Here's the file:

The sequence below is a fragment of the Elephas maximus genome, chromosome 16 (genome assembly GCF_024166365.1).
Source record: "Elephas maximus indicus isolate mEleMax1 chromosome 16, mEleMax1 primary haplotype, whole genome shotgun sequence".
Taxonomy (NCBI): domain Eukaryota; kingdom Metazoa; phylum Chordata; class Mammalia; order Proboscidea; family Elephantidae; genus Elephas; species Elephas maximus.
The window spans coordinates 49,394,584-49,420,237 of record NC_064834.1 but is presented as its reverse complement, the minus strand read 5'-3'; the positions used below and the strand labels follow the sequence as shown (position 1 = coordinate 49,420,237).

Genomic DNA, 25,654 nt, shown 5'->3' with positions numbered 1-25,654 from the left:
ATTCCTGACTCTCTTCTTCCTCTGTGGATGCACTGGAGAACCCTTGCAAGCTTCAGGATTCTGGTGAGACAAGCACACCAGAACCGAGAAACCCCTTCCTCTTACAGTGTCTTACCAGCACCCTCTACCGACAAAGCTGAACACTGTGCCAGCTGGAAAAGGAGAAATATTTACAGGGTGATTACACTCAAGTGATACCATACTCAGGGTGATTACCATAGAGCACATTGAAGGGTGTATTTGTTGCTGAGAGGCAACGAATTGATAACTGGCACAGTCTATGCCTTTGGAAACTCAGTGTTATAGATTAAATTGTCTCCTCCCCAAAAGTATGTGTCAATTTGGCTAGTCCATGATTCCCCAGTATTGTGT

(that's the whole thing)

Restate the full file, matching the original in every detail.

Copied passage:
The sequence below is a fragment of the Elephas maximus genome, chromosome 16 (genome assembly GCF_024166365.1).
Source record: "Elephas maximus indicus isolate mEleMax1 chromosome 16, mEleMax1 primary haplotype, whole genome shotgun sequence".
Taxonomy (NCBI): domain Eukaryota; kingdom Metazoa; phylum Chordata; class Mammalia; order Proboscidea; family Elephantidae; genus Elephas; species Elephas maximus.
The window spans coordinates 49,394,584-49,420,237 of record NC_064834.1 but is presented as its reverse complement, the minus strand read 5'-3'; the positions used below and the strand labels follow the sequence as shown (position 1 = coordinate 49,420,237).

Genomic DNA, 25,654 nt, shown 5'->3' with positions numbered 1-25,654 from the left:
ATTCCTGACTCTCTTCTTCCTCTGTGGATGCACTGGAGAACCCTTGCAAGCTTCAGGATTCTGGTGAGACAAGCACACCAGAACCGAGAAACCCCTTCCTCTTACAGTGTCTTACCAGCACCCTCTACCGACAAAGCTGAACACTGTGCCAGCTGGAAAAGGAGAAATATTTACAGGGTGATTACACTCAAGTGATACCATACTCAGGGTGATTACCATAGAGCACATTGAAGGGTGTATTTGTTGCTGAGAGGCAACGAATTGATAACTGGCACAGTCTATGCCTTTGGAAACTCAGTGTTATAGATTAAATTGTCTCCTCCCCAAAAGTATGTGTCAATTTGGCTAGTCCATGATTCCCCAGTATTGTGT